Exploring the association between nucleotide homeostasis and TOR-mediated autophagy responses in rRNA turnover-defective Arabidopsis mutants
Bassham, Diane C
Is Version Of
Genetics, Development and Cell Biology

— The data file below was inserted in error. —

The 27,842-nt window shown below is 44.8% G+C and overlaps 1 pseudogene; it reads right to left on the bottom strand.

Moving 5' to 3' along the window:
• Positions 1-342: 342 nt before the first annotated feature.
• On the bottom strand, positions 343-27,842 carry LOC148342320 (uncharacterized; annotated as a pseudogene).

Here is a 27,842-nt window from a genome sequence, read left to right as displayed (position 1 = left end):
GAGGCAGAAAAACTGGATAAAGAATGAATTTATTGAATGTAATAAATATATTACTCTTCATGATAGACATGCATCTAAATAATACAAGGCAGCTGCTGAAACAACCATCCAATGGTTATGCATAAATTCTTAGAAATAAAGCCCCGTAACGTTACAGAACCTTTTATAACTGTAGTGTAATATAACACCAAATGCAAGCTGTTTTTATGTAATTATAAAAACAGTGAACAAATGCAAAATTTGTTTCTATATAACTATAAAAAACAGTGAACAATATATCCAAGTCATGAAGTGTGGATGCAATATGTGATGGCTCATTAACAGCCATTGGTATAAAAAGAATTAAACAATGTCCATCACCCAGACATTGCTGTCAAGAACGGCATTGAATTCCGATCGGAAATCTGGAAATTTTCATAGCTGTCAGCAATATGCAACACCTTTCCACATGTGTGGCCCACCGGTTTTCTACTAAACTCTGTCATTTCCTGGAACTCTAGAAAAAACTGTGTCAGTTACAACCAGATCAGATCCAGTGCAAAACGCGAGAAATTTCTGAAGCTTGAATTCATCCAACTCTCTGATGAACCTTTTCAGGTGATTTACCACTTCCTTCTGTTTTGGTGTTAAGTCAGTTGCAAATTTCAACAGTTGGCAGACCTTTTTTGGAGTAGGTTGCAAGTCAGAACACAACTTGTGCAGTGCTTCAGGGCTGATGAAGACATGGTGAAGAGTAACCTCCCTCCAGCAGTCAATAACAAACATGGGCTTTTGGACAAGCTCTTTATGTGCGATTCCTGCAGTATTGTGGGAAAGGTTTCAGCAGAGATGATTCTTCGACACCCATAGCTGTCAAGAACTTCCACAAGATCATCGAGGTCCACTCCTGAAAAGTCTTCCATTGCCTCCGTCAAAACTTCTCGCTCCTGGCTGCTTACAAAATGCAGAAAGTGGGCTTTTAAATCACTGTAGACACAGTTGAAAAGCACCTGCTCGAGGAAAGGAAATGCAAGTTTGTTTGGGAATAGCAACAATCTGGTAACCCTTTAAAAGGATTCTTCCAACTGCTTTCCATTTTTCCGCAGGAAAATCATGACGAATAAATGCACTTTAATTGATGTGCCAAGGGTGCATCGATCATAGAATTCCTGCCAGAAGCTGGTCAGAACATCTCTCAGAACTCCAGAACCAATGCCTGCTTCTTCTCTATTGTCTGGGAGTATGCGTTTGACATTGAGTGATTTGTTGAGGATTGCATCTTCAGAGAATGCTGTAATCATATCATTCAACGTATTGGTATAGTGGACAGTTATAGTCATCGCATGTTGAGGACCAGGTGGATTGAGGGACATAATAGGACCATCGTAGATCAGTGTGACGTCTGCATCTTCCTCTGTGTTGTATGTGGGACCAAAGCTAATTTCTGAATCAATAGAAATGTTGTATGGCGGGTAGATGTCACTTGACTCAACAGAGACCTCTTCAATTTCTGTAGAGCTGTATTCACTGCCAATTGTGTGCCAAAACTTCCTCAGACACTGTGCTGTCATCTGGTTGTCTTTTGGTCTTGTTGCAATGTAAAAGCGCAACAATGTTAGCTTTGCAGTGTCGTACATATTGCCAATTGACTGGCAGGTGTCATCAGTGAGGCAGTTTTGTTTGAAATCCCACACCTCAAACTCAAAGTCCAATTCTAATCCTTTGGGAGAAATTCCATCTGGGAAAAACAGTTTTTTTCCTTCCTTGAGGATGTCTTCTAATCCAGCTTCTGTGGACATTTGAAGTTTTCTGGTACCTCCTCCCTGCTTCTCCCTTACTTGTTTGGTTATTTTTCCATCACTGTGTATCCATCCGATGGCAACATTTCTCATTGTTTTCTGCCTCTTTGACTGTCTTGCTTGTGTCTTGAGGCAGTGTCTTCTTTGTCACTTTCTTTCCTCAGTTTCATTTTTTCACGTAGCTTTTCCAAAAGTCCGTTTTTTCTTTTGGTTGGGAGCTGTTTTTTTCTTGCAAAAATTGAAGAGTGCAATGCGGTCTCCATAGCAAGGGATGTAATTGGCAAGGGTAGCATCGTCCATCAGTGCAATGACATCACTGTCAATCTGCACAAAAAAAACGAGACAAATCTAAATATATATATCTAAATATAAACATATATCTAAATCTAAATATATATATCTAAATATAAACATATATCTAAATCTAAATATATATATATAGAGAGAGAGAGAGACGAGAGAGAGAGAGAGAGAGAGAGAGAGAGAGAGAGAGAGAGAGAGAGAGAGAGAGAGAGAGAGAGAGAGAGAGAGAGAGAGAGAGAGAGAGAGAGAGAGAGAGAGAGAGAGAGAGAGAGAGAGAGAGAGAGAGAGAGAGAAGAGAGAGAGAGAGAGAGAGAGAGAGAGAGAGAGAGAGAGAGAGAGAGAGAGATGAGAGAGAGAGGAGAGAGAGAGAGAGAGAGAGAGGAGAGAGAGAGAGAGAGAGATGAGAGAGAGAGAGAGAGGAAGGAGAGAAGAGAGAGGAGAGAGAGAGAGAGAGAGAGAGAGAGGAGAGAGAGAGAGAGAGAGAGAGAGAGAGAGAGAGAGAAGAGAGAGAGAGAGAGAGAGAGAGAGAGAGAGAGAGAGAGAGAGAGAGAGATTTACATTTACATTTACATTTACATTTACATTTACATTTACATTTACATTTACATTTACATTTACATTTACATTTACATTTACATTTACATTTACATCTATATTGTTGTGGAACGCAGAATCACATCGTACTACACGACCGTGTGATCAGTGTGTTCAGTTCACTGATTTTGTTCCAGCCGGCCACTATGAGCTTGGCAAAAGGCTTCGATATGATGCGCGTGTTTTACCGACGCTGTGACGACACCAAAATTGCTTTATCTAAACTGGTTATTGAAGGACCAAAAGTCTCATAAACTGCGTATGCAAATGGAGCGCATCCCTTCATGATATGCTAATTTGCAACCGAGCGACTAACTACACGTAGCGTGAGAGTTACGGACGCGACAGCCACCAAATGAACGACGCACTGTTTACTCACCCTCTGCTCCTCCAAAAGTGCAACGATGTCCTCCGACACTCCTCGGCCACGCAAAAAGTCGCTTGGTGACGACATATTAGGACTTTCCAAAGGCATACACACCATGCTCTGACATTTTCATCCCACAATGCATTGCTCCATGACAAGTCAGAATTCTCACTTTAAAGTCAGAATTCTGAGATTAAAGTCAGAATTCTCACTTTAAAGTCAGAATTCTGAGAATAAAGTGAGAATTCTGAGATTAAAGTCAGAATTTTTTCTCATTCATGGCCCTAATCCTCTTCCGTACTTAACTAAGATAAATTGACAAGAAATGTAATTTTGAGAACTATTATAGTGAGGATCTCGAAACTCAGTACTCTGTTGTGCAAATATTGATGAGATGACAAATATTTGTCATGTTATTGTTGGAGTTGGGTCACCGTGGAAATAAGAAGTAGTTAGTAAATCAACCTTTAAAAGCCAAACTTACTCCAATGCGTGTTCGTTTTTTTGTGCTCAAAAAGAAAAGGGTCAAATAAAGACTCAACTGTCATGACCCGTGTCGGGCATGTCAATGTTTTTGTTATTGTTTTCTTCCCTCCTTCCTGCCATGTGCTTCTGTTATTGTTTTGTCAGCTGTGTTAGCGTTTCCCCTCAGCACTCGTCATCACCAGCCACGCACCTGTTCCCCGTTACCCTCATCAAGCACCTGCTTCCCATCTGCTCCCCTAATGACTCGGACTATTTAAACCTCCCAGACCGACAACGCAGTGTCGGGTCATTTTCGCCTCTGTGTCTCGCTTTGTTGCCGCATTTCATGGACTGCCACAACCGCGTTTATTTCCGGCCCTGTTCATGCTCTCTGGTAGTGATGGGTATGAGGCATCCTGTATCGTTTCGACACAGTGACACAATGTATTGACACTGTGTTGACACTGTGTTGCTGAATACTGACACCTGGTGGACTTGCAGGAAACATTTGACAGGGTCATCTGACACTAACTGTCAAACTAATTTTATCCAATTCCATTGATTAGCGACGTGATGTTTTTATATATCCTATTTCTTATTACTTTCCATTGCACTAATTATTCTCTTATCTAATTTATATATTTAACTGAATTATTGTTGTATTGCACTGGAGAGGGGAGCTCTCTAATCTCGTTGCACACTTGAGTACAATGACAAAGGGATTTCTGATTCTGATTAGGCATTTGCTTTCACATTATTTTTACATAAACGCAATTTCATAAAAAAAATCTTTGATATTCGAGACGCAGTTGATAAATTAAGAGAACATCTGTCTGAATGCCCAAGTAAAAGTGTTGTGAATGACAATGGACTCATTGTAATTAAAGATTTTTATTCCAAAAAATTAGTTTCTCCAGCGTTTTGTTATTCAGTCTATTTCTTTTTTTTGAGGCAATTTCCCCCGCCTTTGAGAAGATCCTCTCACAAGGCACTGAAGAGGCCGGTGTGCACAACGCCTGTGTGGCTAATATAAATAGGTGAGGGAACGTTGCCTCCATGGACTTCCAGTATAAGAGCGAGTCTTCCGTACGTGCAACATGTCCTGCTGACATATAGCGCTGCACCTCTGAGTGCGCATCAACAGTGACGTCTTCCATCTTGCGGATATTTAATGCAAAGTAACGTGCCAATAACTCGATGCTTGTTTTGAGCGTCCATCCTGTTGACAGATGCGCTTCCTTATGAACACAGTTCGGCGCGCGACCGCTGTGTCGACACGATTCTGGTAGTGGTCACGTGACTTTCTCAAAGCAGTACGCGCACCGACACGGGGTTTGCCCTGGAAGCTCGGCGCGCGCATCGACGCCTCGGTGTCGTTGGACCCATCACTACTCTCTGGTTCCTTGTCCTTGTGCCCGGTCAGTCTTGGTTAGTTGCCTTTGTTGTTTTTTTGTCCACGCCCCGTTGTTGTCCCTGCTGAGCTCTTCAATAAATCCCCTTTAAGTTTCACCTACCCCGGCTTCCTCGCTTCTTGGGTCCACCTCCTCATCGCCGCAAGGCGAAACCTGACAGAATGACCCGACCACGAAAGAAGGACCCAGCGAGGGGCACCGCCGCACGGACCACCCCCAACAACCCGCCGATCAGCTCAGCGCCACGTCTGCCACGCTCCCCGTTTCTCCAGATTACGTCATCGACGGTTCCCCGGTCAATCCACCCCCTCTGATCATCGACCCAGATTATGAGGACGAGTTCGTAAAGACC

To maintain cell viability, organisms degrade aberrant, nonfunctional or old cell components and their constituents recycled, mostly through a non-selective autophagy pathway that occurs in the vacuole/lysosomes and activated during environmental stress. Ribosomes are complex macromolecules comprised of ribosomal protein and ribosomal RNA (rRNA), and their number and quality must be regulated to maintain gene expression and homeostasis. Significant progress has been made in deciphering, ribosome assembly defective rRNA decay, and quality control mechanisms in eukaryotes. However, the turnover of mature ribosomes at the end of their useful life is not well studied. The degradation of rRNA in plant vacuoles is mediated by T2 family endoribonuclease 2 (RNS2). Plants that are defective in RNS2 have constitutively high basal autophagy levels, implying that rRNA turnover is essential for maintaining homeostasis. The vacuolar degradation of rRNA results in nucleosides that are transported to the cytoplasm by equilibrative nucleoside transporter 1 (ENT1). Autophagy is controlled by several upstream regulators, one of which is Target of Rapamycin (TOR) that negatively regulates autophagy activity under optimal growth conditions in plants. TOR coordinates both environmental and intracellular signals to regulate plant metabolism. Although several signals such as nitrogen, amino acids, phosphorus, and stress have to some extent been evaluated to be upstream cues for TOR activation/repression, little is known about nucleotides related TOR signaling. TOR is known to synchronize nucleotide availability with processes such as ribogenesis, ensuring that such processes begin only when sufficient nucleotide and other resources are available. Vacuolar degradation of rRNA is a significant source of nucleotides that may contribute to cytosolic nucleotide pull and thus to the regulation of TOR-coordinated ribosome or nucleic acid biosynthesis and autophagy. In this dissertation, I focused on the regulation of autophagy in rns2 and ent1 and how this autophagy activation is related to nucleotide salvage and homeostasis. I discovered that autophagy is activated by depletion of nucleotides from WT seedlings, and it is blocked by resupplying nucleotides to these seedlings. The constitutive autophagy of both rns2 and ent1 is suppressed by supplementation of the mutant seedlings with nucleosides, particularly inosine. Further, these mutants exhibit a reduced TOR activity that is restored to WT levels by exogenous inosine supplementation. Taken together, the results reported here demonstrate that both ribosomal RNA degradation in the vacuole and recycling of the resulting nucleosides to the cytoplasm are each independently essential for maintaining nucleotide homeostasis. A defect in either RNS2 or ENT1 may cause low cytosolic nucleoside concentration and suppression of the activity of a master metabolic regulatory protein TOR, resulting in activation of autophagy, probably to recycle important nutrients for plant survival. My work revealed nucleotides as novel upstream signals in the TOR-mediated regulation of autophagy responses in Arabidopsis.